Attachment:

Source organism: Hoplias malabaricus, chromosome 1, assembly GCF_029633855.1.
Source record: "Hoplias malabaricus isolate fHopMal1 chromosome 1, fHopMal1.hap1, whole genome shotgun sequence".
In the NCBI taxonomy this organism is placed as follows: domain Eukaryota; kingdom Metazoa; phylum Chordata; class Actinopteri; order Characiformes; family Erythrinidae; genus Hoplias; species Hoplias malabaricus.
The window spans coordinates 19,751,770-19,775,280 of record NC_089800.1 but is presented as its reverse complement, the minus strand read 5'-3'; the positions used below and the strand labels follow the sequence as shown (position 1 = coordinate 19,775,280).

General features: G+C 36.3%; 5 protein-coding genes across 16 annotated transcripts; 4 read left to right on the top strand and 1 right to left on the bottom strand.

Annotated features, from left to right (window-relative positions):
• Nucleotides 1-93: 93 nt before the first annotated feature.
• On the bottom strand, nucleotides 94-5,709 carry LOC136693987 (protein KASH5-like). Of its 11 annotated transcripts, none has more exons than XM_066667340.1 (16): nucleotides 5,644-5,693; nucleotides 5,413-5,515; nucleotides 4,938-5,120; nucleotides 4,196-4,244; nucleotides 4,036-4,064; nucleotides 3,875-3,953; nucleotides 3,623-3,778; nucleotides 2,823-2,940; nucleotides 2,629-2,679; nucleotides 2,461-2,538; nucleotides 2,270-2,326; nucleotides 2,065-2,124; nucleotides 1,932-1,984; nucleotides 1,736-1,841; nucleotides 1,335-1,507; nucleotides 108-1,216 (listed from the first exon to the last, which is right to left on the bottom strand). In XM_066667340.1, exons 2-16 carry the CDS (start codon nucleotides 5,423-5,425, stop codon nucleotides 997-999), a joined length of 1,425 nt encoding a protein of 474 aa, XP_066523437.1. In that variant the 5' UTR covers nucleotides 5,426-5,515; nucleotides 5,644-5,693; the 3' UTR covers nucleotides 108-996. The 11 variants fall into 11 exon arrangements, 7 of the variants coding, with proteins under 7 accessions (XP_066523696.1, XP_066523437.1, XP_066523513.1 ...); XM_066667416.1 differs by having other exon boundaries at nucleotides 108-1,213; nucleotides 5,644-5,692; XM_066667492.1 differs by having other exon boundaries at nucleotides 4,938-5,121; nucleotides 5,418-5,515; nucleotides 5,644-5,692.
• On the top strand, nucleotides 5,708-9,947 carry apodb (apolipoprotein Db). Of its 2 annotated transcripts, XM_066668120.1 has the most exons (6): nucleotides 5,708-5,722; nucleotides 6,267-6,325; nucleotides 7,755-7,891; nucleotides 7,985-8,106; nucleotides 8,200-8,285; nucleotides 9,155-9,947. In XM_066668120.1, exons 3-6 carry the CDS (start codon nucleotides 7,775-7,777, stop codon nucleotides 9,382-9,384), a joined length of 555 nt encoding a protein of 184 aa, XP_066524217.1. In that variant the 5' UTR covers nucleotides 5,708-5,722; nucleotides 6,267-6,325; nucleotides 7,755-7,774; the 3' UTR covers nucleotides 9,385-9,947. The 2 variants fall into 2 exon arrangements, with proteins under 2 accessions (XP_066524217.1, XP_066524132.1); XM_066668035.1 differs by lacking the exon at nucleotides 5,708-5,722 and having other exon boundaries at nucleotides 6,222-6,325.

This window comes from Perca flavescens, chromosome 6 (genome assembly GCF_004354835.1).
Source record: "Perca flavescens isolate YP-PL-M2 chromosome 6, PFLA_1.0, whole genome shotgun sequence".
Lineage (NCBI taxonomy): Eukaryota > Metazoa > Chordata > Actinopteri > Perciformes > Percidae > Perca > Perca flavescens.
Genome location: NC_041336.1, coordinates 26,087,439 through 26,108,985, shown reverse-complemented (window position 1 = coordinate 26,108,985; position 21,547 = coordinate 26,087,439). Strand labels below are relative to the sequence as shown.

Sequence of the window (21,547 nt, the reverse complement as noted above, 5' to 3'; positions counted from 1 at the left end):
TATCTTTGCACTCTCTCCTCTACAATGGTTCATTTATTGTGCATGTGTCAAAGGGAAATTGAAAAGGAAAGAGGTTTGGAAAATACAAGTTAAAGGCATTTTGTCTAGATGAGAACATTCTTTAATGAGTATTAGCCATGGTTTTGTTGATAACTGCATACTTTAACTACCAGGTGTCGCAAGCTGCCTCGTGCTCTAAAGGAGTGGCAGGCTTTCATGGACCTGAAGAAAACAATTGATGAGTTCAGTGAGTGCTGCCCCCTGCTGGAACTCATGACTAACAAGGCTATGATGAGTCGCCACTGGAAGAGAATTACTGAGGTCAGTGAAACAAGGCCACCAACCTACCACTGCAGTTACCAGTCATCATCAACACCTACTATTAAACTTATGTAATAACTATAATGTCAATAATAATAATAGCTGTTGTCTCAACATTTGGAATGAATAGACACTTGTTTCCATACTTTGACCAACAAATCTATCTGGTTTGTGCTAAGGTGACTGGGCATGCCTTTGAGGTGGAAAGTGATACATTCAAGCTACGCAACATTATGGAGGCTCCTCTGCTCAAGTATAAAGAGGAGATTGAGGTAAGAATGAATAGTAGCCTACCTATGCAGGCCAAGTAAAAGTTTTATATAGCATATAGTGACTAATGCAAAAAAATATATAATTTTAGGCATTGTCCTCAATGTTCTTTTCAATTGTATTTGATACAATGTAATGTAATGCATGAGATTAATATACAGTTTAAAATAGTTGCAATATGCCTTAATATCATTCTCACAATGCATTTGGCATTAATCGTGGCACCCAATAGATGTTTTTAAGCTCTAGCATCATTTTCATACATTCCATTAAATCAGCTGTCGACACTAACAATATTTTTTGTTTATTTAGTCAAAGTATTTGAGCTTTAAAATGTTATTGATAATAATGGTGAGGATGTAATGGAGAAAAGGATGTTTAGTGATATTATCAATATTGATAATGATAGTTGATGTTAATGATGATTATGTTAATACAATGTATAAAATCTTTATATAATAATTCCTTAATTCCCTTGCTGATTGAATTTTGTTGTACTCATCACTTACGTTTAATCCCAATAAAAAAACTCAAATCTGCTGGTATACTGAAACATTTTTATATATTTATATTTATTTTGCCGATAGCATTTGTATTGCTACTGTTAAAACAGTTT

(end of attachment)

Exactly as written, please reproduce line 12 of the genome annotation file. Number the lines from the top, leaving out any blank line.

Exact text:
Lineage (NCBI taxonomy): Eukaryota > Metazoa > Chordata > Actinopteri > Perciformes > Percidae > Perca > Perca flavescens.